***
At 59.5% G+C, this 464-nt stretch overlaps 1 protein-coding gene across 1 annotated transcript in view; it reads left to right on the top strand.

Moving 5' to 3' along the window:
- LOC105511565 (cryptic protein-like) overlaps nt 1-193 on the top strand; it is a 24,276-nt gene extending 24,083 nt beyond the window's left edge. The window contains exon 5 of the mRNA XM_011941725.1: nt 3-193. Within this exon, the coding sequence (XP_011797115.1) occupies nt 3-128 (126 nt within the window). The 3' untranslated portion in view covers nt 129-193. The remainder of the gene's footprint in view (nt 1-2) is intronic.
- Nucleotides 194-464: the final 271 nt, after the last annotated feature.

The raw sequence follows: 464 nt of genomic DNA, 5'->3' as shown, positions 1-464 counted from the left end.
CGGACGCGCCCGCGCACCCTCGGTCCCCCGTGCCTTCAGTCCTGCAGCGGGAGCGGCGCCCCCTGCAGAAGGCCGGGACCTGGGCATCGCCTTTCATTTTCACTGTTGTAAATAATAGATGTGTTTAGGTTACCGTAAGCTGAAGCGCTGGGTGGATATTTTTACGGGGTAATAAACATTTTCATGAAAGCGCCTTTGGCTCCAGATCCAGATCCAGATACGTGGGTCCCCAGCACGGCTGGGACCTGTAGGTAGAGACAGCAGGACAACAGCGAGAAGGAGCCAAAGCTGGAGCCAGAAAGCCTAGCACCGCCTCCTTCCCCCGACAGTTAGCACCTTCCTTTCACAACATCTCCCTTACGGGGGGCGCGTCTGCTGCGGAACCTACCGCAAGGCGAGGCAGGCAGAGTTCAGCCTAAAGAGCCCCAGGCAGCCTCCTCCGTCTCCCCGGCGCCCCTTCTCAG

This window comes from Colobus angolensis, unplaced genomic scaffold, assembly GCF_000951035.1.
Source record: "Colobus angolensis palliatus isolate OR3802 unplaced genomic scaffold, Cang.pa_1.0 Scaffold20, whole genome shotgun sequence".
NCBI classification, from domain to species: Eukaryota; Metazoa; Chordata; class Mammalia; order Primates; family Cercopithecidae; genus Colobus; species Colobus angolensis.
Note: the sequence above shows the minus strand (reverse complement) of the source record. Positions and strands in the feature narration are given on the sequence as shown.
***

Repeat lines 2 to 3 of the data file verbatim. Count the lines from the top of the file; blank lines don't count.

Moving 5' to 3' along the window:
- LOC105511565 (cryptic protein-like) overlaps nt 1-193 on the top strand; it is a 24,276-nt gene extending 24,083 nt beyond the window's left edge. The window contains exon 5 of the mRNA XM_011941725.1: nt 3-193. Within this exon, the coding sequence (XP_011797115.1) occupies nt 3-128 (126 nt within the window). The 3' untranslated portion in view covers nt 129-193. The remainder of the gene's footprint in view (nt 1-2) is intronic.